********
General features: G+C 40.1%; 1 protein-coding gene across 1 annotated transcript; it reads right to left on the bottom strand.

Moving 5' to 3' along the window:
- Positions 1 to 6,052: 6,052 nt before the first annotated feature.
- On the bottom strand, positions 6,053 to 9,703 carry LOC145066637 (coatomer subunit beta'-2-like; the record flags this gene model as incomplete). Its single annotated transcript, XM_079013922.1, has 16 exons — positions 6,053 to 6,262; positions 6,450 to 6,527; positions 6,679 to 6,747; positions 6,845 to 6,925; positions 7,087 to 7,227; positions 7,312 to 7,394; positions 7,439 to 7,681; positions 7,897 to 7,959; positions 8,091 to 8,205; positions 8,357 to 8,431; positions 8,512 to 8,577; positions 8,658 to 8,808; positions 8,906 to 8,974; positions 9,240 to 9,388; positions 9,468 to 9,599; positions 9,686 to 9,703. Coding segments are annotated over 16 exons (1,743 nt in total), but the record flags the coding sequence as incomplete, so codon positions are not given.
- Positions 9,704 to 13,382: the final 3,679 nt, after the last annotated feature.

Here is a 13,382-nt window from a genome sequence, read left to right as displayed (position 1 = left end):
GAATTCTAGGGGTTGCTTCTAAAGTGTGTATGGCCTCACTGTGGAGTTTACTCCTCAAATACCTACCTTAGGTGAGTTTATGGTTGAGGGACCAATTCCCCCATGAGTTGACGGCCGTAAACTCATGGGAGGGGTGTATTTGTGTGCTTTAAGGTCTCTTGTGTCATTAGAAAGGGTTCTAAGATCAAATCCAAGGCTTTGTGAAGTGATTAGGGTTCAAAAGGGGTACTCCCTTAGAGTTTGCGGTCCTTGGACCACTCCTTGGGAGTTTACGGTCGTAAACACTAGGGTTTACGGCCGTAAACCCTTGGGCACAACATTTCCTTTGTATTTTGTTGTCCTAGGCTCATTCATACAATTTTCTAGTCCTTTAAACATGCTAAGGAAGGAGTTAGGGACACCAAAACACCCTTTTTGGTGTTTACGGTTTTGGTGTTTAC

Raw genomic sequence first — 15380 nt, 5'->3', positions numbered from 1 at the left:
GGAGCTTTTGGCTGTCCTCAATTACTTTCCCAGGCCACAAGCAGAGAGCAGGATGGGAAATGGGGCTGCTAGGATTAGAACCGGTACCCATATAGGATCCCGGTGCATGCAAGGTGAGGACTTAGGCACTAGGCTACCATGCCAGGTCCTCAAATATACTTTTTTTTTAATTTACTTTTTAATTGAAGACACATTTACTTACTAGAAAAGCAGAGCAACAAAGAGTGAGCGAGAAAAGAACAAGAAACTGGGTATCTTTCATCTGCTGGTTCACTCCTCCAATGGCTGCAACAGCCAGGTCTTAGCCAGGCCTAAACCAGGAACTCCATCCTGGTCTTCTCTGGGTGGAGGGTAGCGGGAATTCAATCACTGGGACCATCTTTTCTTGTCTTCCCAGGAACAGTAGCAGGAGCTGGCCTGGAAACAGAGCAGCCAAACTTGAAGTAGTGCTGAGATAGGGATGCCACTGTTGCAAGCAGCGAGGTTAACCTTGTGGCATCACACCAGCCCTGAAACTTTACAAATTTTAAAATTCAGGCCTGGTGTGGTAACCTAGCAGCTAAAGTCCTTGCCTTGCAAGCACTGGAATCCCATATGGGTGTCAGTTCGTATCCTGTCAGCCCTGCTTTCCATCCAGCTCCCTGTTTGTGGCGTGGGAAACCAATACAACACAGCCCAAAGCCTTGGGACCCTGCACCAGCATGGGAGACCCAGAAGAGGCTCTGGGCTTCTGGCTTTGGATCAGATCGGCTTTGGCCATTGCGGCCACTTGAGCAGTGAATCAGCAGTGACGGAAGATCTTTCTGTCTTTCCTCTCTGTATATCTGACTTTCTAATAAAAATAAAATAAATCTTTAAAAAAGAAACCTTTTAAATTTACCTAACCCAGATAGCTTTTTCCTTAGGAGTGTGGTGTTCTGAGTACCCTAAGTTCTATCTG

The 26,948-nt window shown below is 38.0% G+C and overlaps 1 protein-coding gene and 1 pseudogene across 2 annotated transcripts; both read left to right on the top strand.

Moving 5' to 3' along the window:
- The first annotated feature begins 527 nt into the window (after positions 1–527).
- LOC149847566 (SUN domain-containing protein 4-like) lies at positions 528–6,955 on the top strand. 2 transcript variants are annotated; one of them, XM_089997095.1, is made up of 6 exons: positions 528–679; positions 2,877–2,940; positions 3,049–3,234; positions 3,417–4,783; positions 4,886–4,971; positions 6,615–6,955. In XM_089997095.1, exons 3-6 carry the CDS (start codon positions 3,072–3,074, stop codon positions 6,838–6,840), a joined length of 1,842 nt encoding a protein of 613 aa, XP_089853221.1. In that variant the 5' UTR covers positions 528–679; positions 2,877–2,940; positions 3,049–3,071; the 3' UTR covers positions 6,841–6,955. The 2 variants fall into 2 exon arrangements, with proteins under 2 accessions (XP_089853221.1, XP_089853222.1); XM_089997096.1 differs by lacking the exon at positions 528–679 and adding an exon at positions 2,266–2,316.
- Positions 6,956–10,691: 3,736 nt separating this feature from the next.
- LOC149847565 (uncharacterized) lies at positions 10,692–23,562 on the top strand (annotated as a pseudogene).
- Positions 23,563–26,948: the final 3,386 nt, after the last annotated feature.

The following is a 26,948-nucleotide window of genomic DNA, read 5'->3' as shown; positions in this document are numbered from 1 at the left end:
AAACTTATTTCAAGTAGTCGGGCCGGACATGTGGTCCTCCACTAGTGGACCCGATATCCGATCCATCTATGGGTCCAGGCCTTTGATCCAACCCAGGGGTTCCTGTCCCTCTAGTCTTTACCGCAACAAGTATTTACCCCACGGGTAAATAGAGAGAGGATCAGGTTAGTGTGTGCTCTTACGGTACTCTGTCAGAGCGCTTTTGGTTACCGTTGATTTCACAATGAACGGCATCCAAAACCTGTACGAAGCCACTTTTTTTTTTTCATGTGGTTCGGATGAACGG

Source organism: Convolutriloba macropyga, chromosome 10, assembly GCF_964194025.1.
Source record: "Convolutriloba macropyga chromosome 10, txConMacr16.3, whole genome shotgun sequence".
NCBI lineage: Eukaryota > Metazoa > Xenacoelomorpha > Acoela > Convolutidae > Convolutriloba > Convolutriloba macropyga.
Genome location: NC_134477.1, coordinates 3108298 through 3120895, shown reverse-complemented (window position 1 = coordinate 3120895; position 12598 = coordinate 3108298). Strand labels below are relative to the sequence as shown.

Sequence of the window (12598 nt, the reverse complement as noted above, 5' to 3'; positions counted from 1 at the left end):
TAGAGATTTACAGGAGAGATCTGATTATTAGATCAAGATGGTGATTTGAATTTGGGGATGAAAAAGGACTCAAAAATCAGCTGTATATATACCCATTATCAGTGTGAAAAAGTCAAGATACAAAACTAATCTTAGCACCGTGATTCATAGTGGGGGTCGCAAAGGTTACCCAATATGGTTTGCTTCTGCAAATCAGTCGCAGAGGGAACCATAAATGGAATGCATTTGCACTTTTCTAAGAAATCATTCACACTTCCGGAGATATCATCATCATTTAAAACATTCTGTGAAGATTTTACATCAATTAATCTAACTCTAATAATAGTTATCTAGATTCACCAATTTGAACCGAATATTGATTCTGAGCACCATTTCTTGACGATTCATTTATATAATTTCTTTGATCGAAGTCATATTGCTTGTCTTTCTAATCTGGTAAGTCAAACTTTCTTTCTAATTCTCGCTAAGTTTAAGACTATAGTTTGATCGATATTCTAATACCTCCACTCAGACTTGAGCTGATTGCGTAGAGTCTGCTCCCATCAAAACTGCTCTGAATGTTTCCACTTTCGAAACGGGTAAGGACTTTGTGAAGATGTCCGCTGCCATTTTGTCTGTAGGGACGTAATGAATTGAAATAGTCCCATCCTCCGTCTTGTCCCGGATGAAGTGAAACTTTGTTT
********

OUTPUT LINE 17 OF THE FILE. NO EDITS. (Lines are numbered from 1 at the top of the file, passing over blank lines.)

The following is a 26,948-nucleotide window of genomic DNA, read 5'->3' as shown; positions in this document are numbered from 1 at the left end: